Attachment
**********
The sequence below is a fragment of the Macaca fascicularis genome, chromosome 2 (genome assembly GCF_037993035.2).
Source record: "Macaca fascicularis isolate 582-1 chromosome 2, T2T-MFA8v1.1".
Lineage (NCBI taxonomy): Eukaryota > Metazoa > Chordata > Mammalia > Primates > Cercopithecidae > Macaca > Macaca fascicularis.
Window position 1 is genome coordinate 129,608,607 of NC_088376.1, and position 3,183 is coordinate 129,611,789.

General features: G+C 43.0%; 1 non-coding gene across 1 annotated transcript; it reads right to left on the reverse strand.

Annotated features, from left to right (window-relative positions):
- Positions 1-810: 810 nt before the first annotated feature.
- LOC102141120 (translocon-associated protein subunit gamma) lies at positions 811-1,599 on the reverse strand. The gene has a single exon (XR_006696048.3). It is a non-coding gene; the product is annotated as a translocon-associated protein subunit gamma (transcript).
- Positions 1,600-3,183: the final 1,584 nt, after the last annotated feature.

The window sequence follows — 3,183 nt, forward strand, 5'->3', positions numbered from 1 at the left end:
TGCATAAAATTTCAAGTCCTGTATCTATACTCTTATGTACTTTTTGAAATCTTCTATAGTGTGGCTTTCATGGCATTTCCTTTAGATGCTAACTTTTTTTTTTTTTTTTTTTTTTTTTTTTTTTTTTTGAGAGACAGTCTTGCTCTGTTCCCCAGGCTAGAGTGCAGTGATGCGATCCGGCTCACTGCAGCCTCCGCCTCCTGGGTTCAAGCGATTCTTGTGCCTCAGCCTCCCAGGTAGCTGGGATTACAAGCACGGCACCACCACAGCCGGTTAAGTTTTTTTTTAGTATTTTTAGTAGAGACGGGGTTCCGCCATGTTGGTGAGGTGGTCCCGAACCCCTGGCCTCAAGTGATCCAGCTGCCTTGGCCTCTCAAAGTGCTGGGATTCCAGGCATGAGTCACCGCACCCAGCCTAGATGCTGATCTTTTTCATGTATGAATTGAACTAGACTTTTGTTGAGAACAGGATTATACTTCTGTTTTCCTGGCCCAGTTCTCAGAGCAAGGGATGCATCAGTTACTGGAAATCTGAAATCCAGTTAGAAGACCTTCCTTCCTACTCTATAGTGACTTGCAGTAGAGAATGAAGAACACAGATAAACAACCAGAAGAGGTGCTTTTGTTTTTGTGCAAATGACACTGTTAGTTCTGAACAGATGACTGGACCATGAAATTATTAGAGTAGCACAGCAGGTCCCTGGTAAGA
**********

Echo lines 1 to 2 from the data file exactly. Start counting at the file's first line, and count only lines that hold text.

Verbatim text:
The sequence below is a fragment of the Macaca fascicularis genome, chromosome 2 (genome assembly GCF_037993035.2).
Source record: "Macaca fascicularis isolate 582-1 chromosome 2, T2T-MFA8v1.1".